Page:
Severe allergic reactions to mold and complications from mold allergies may include:
- Allergic fungal sinusitis; This can happen when funghi lodges in the sinuses. A tightly packed ”fungal ball” infection can result that ultimately may require removal by surgery in extreme circumstances.
- Allergic bronchopulmonary aspergillosis; A reaction to a certain type of fungus in your airways. People with chronic lung conditions, such as cystic fibrosis and asthma can be affected.
- Mold-induced asthma; Asthma attacks can be brought on by mold allergies, sometime extreme enough to require medical attention.
- Hypersensitivity pneumonitis; An inflammation of the alveoli within the lung caused by hypersensitivity to inhaled organic dusts containing mold.
Who is Prone to Mold Allergies?
There are a few main factors that determine whether a person will be prone to developing mold spore allergies:
- Your home has high humidity. When your home’s relative humidity is above 55 percent, you have increased chance of having mold in your crawl-space or basement, in carpets and even behind walls.
- You live or work in a building that has excessive moisture. Flood damage, water seepage or leaking pipes can create a high enough humidity for mold to become a problem.
- Hereditary: If allergies and asthma run in your family, you’re more likely to develop a mold allergy.:
- Your work exposes you to mold. Farming, logging, millwork, and greenhouse work can have higher than normal exposures
- Your home or work building has poor ventilation. Moisture can become trapped indoors because of improper ventilation giving mold the perfect conditions to flourish.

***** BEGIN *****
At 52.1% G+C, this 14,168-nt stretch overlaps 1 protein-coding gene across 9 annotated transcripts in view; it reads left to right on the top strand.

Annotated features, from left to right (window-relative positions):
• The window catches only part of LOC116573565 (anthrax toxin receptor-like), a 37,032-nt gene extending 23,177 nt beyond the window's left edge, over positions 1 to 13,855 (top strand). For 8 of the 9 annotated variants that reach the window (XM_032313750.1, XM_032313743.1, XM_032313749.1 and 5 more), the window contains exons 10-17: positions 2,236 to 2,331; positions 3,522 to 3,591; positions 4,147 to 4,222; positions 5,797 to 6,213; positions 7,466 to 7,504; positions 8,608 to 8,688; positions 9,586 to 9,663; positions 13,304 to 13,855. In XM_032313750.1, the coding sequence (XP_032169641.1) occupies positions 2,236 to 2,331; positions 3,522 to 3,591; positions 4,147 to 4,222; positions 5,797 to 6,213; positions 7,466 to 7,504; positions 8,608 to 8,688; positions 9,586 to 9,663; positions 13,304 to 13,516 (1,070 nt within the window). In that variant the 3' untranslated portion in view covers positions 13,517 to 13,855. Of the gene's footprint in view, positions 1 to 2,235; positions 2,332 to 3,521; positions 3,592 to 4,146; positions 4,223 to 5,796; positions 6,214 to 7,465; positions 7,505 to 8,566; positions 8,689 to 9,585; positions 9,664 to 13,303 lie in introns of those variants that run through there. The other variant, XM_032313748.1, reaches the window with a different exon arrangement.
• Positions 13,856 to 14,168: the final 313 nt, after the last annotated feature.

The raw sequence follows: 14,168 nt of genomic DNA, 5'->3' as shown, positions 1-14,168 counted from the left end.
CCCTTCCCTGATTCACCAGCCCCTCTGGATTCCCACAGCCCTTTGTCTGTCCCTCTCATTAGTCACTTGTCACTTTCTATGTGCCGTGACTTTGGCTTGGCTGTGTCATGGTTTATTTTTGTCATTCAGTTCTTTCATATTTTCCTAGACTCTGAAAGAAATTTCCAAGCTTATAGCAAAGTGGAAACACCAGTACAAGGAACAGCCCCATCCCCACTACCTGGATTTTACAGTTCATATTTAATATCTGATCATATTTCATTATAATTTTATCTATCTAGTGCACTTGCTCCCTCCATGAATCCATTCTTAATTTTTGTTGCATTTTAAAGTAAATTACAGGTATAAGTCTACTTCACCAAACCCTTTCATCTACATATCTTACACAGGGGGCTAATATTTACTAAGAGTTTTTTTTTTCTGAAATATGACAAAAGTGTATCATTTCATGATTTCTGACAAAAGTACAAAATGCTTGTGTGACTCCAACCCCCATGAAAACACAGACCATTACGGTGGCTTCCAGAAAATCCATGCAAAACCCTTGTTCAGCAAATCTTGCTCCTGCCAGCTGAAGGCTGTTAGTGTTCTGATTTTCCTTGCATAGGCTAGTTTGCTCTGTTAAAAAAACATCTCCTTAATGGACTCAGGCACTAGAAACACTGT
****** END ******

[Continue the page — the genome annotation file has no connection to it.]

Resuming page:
- Age: Young children are most susceptible developing mold allergies due to exposure. Elderly people can suffer from more severe onsets of symptoms than younger adults.
Prevention of Mold Allergies
Eliminate Damp Areas: The one essential element that mold needs to grow inside your home is moisture – so if you remove the source of moisture, you will keep mold from gaining a foothold. Make sure that there are no leaks in plumbing or around chalk, grout or bath and kitchen fixtures. See Understanding Home Moisture.
Install a sub pump in your basement if storms cause even minor flooding.
Ventilate your bathroom while you are taking a shower and up to 30 minutes afterwards.
Close you shower curtain when you’re done to make sure that it dries completely. A closed shower curtain stores moisture in all the folds of the plastic and is one of the first places you will see mold. Lastly, run a dehumidifier to take excess moisture out of the air. The less available moisture, the less hospitable your home is to mold!
Clean bathroom and basement wall surfaces regularly with a bleach solution.
Use HEPA Filters: HEPA filters are recommended by allergists and doctors as the most effective method of removing airborne allergens before they reach your nose and lungs.
Use an air conditioner, and consider installing central air conditioning with a high-efficiency particulate air (HEPA) filter attachment. The HEPA filter can trap mold spores from outdoor air before they’re circulated inside your home.
Use a dehumidifier in any area of your home that smells musty or damp. Keep your humidity levels below 50 percent. Remember to clean the collection bucket and condensation coils regularly. See How to Control Humidity.
Change filters on your furnace and air conditioners regularly. Have forced air heating ducts inspected and if necessary, cleaned.
Promote groundwater drainage away from your house by removing leaves and vegetation from around the foundation and cleaning out rain gutters frequently.